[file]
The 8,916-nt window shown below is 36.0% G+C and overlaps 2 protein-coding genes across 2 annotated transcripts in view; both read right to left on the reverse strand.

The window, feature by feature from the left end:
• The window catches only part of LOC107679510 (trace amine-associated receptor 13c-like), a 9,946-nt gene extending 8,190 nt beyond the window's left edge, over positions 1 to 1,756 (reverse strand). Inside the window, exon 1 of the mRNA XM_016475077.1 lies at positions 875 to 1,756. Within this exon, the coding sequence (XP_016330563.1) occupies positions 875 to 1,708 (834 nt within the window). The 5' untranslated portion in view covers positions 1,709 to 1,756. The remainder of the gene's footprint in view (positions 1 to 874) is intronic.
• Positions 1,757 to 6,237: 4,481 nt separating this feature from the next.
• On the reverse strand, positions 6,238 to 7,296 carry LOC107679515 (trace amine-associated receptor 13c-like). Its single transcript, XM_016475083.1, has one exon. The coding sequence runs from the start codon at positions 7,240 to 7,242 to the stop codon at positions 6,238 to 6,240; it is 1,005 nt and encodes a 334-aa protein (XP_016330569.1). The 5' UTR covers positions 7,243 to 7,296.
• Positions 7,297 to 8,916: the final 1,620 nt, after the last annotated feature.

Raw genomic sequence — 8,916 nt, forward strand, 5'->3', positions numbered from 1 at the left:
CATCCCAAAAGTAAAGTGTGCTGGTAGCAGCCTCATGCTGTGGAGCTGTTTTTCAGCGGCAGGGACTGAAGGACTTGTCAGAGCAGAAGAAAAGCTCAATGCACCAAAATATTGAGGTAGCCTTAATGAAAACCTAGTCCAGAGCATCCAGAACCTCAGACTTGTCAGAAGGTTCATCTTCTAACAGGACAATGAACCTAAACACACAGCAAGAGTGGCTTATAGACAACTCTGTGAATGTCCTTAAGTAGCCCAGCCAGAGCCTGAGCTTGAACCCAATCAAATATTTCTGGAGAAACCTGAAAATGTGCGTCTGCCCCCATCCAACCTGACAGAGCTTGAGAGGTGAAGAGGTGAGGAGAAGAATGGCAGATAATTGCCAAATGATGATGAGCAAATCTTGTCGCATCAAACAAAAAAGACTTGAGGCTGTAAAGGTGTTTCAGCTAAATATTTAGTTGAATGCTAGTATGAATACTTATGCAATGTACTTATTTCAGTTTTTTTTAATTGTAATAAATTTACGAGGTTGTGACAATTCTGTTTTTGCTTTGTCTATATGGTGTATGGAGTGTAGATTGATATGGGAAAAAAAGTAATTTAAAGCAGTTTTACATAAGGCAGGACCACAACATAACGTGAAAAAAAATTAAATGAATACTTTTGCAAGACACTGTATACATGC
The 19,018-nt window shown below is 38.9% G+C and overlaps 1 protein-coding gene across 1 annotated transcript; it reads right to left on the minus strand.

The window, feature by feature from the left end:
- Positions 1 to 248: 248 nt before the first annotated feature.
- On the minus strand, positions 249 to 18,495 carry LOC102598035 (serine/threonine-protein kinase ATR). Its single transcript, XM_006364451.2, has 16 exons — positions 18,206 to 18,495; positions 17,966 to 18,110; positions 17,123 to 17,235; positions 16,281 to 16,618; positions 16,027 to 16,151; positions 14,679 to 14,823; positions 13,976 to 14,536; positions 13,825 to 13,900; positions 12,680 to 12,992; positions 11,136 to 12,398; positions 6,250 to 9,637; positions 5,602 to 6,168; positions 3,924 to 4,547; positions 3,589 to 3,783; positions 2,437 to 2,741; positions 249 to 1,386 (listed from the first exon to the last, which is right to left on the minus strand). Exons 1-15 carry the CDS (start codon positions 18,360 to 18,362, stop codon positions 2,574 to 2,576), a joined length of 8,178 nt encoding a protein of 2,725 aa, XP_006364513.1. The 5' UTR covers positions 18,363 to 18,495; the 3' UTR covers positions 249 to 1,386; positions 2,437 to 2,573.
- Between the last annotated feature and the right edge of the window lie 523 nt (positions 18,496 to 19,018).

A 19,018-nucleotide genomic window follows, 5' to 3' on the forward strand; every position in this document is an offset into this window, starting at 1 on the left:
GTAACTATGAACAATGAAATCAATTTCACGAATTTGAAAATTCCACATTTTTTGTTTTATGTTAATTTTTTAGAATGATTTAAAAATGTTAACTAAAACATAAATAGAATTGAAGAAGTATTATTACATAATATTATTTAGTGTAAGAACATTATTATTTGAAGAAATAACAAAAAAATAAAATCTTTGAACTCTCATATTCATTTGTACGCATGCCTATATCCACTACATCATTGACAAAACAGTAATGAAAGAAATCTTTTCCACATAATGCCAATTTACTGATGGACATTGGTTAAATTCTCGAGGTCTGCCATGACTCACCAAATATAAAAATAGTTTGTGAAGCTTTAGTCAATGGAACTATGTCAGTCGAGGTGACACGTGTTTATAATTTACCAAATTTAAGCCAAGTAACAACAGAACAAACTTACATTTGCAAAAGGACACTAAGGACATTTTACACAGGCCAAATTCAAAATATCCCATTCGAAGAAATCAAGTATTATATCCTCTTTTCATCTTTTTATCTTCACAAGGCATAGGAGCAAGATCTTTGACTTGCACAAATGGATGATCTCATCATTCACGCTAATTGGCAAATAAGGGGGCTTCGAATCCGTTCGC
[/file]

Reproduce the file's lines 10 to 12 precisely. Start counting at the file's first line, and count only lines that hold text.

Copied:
The window, feature by feature from the left end:
- Positions 1 to 248: 248 nt before the first annotated feature.
- On the minus strand, positions 249 to 18,495 carry LOC102598035 (serine/threonine-protein kinase ATR). Its single transcript, XM_006364451.2, has 16 exons — positions 18,206 to 18,495; positions 17,966 to 18,110; positions 17,123 to 17,235; positions 16,281 to 16,618; positions 16,027 to 16,151; positions 14,679 to 14,823; positions 13,976 to 14,536; positions 13,825 to 13,900; positions 12,680 to 12,992; positions 11,136 to 12,398; positions 6,250 to 9,637; positions 5,602 to 6,168; positions 3,924 to 4,547; positions 3,589 to 3,783; positions 2,437 to 2,741; positions 249 to 1,386 (listed from the first exon to the last, which is right to left on the minus strand). Exons 1-15 carry the CDS (start codon positions 18,360 to 18,362, stop codon positions 2,574 to 2,576), a joined length of 8,178 nt encoding a protein of 2,725 aa, XP_006364513.1. The 5' UTR covers positions 18,363 to 18,495; the 3' UTR covers positions 249 to 1,386; positions 2,437 to 2,573.